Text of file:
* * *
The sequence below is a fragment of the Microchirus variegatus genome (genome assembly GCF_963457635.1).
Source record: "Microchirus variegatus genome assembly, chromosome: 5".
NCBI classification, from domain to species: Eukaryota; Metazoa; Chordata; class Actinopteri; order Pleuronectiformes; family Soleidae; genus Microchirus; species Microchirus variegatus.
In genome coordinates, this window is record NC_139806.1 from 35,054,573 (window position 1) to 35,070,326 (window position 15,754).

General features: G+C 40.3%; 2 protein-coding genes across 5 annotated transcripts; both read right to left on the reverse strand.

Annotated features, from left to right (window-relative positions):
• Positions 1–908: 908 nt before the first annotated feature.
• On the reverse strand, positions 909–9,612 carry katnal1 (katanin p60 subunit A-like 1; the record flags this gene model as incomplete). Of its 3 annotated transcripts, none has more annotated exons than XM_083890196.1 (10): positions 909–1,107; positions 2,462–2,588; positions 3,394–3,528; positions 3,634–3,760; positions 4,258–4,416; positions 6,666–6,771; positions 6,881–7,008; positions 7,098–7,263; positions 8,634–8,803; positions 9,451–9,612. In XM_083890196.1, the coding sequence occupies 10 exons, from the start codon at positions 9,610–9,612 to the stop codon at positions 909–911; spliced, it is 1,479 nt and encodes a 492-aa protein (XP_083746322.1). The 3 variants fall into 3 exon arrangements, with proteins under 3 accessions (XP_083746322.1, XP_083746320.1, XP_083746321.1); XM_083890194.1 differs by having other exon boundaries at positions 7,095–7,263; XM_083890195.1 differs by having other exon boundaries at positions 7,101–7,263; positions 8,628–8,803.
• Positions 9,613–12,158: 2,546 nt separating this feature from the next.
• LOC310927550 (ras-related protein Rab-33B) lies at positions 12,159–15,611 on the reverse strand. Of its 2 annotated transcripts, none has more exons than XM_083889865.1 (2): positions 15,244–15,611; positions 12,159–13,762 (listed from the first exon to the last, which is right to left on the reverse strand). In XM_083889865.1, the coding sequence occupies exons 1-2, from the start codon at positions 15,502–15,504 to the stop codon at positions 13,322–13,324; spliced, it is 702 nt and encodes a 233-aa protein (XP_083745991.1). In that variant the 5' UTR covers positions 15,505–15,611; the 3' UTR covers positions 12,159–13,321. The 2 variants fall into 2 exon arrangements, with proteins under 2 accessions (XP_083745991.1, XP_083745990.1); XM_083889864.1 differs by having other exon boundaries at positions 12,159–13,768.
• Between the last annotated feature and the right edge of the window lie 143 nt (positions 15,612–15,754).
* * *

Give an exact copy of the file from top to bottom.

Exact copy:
The sequence below is a fragment of the Microchirus variegatus genome (genome assembly GCF_963457635.1).
Source record: "Microchirus variegatus genome assembly, chromosome: 5".
NCBI classification, from domain to species: Eukaryota; Metazoa; Chordata; class Actinopteri; order Pleuronectiformes; family Soleidae; genus Microchirus; species Microchirus variegatus.
In genome coordinates, this window is record NC_139806.1 from 35,054,573 (window position 1) to 35,070,326 (window position 15,754).

General features: G+C 40.3%; 2 protein-coding genes across 5 annotated transcripts; both read right to left on the reverse strand.

Annotated features, from left to right (window-relative positions):
• Positions 1–908: 908 nt before the first annotated feature.
• On the reverse strand, positions 909–9,612 carry katnal1 (katanin p60 subunit A-like 1; the record flags this gene model as incomplete). Of its 3 annotated transcripts, none has more annotated exons than XM_083890196.1 (10): positions 909–1,107; positions 2,462–2,588; positions 3,394–3,528; positions 3,634–3,760; positions 4,258–4,416; positions 6,666–6,771; positions 6,881–7,008; positions 7,098–7,263; positions 8,634–8,803; positions 9,451–9,612. In XM_083890196.1, the coding sequence occupies 10 exons, from the start codon at positions 9,610–9,612 to the stop codon at positions 909–911; spliced, it is 1,479 nt and encodes a 492-aa protein (XP_083746322.1). The 3 variants fall into 3 exon arrangements, with proteins under 3 accessions (XP_083746322.1, XP_083746320.1, XP_083746321.1); XM_083890194.1 differs by having other exon boundaries at positions 7,095–7,263; XM_083890195.1 differs by having other exon boundaries at positions 7,101–7,263; positions 8,628–8,803.
• Positions 9,613–12,158: 2,546 nt separating this feature from the next.
• LOC310927550 (ras-related protein Rab-33B) lies at positions 12,159–15,611 on the reverse strand. Of its 2 annotated transcripts, none has more exons than XM_083889865.1 (2): positions 15,244–15,611; positions 12,159–13,762 (listed from the first exon to the last, which is right to left on the reverse strand). In XM_083889865.1, the coding sequence occupies exons 1-2, from the start codon at positions 15,502–15,504 to the stop codon at positions 13,322–13,324; spliced, it is 702 nt and encodes a 233-aa protein (XP_083745991.1). In that variant the 5' UTR covers positions 15,505–15,611; the 3' UTR covers positions 12,159–13,321. The 2 variants fall into 2 exon arrangements, with proteins under 2 accessions (XP_083745991.1, XP_083745990.1); XM_083889864.1 differs by having other exon boundaries at positions 12,159–13,768.
• Between the last annotated feature and the right edge of the window lie 143 nt (positions 15,612–15,754).